Page extent: 88
ISBN: 9781786821928
Binding: PaperBack

The Plague (after La Peste)

Neil Bartlett, Albert Camus

PaperBack (05 Apr 2017)
£9.99

First published in 1947, The Plague was an immediate best-seller, striking a powerful chord with readers who were struggling to understand the fascist ‘plague’ that had just overwhelmed Europe. Seventy years later, author and director Neil Bartlett has adapted Camus’ classic for our own dangerous times. Using just five actors, his frank and gripping new stage version uses Camus’ original words to put chaos under the microscope and to find hope in the power of our common humanity.

Additional Information

ISBN13 9781786821928
Binding PaperBack
Page Extent 88

Reviews

'Bartlett's best move is to commit to the story in its own right. He takes the plague seriously and, rather than underlining the allegory, pointing out some parallel or other, he lets it breath. As a result, the epidemic is many things at once: rising xenophobia and contagious radicalism, economic collapse and an influx of refugees and, yes, even an actual epidemic. It's any danger that catches us off-guard, slips through the net and spreads through society. It sits, perfectly, with the air of anxiety and Bartlett's production has an itchy urgency that both grips and unsettles.' What's On Stage ★★★

'Neil Bartlett has adapted and directed it with great ingenuity, expanding the novel’s technique of multiple narration... Bartlett’s version takes place in an unspecified locale and begins with a public enquiry into a disaster that has overtaken a perfectly average city... It is a chilling fable and, like Camus, Bartlett is fascinated by how people react to a crisis... Theatrically, it is highly effective... I don’t think one can entirely ignore the work’s origins, but it here becomes a modern myth.' Michael Billington, The Guardian ★★★★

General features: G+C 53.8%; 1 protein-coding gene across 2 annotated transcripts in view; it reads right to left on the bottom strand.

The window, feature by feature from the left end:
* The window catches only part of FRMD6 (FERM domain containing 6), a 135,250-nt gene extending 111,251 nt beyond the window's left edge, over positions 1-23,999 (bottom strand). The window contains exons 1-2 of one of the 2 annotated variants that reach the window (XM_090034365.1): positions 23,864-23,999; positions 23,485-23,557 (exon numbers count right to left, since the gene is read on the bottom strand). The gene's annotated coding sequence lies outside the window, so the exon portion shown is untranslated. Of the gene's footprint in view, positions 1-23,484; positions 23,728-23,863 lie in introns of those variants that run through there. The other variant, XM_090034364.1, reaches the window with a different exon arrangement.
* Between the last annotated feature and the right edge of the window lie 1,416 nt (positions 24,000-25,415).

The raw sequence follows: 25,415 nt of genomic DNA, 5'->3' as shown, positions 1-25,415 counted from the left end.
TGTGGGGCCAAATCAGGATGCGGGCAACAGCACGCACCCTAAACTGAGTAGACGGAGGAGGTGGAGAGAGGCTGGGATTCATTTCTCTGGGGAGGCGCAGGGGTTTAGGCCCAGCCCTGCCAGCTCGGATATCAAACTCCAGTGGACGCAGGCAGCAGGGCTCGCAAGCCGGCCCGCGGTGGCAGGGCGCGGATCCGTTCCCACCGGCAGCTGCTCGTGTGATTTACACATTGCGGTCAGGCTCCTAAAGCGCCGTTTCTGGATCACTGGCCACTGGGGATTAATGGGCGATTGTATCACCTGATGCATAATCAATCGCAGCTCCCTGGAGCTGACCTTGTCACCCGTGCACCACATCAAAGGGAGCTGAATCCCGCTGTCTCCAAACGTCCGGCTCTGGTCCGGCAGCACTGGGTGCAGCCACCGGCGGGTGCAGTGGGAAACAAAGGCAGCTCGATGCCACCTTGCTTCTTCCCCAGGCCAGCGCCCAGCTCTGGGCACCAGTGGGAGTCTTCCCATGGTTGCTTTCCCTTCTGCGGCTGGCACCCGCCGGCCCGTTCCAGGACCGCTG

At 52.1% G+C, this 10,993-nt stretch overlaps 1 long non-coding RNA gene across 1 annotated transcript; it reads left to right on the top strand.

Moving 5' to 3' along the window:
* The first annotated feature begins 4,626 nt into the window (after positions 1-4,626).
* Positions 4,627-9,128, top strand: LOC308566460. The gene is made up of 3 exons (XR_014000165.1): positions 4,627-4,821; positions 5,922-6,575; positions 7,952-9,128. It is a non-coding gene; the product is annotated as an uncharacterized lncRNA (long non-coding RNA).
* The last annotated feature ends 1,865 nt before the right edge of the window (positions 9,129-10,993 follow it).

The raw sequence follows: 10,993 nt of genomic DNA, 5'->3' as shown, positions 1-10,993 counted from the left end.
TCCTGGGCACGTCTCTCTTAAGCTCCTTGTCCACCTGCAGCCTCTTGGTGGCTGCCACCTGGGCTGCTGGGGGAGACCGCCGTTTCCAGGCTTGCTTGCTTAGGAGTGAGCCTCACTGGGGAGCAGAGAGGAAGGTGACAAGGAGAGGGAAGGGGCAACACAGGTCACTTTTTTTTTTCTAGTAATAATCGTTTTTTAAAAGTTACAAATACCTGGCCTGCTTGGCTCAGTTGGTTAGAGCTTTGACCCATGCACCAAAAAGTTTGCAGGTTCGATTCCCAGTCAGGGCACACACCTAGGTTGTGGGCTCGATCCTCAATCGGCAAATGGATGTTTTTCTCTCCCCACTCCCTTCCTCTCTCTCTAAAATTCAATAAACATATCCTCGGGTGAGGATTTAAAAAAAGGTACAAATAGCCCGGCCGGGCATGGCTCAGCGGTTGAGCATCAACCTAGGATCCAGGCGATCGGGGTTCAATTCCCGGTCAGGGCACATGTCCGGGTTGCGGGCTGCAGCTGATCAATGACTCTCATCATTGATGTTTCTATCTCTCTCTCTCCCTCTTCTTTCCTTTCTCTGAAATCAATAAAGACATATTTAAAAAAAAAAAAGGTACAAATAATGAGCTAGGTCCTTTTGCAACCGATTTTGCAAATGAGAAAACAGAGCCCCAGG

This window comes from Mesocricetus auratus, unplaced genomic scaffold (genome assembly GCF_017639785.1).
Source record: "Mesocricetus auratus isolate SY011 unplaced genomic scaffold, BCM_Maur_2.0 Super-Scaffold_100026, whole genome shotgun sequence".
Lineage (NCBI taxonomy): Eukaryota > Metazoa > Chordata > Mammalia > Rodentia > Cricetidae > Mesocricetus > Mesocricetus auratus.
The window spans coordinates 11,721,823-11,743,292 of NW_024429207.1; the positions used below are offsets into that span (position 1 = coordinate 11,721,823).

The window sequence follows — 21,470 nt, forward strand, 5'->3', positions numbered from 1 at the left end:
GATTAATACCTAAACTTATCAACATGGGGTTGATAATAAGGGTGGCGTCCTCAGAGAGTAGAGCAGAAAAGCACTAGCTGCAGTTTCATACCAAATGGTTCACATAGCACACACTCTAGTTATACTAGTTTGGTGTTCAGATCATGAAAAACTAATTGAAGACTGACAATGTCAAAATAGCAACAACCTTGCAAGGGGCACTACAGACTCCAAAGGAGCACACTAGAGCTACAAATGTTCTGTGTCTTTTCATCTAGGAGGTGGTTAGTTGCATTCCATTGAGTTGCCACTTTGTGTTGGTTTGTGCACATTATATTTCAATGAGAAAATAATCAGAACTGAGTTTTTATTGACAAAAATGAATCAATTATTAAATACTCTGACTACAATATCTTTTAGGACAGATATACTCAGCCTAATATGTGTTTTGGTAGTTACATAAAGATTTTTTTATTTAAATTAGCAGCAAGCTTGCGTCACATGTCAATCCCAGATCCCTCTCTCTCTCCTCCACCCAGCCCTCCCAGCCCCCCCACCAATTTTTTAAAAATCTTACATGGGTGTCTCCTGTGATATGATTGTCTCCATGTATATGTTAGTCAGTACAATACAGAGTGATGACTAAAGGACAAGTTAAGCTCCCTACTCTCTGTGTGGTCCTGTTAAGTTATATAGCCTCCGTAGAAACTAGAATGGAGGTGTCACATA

'Neil Bartlett's stage version of Camus' 1947 novel is all the more devastating because it takes material – the outbreak and progress of a disease that threatens to engulf a country the author's Oran, Algeria – and subjects it to a studiedly unsensationalised treatment. The novel was immediately hailed, when published, as a bold allegory about Nazi occupation. But Bartlett's other master-stroke is to present the story in such a spare, minimalist fashion that it is seems to be applicable to everything from Ebola to Syria and Brexit.' Independent ★★★★

'A harrowing exploration of the human condition and how we behave in the time of a crisis, The Plague at Arcola Theatre is not to be missed... Sticking close to the original text, Bartlett effortlessly translates the symbolism on to the stage, allowing us to find new meanings in our own dark and dangerous times. Indeed, themes of frustration with the system, media rhetoric and moral obligation may hit a little close to home at times. Making light work of a weighty allegorical tome, The Plague makes Camus accessible to new audiences and teaches us that, in the fight to survive at all costs, hope and unity are key'. The Upcoming ★★★★

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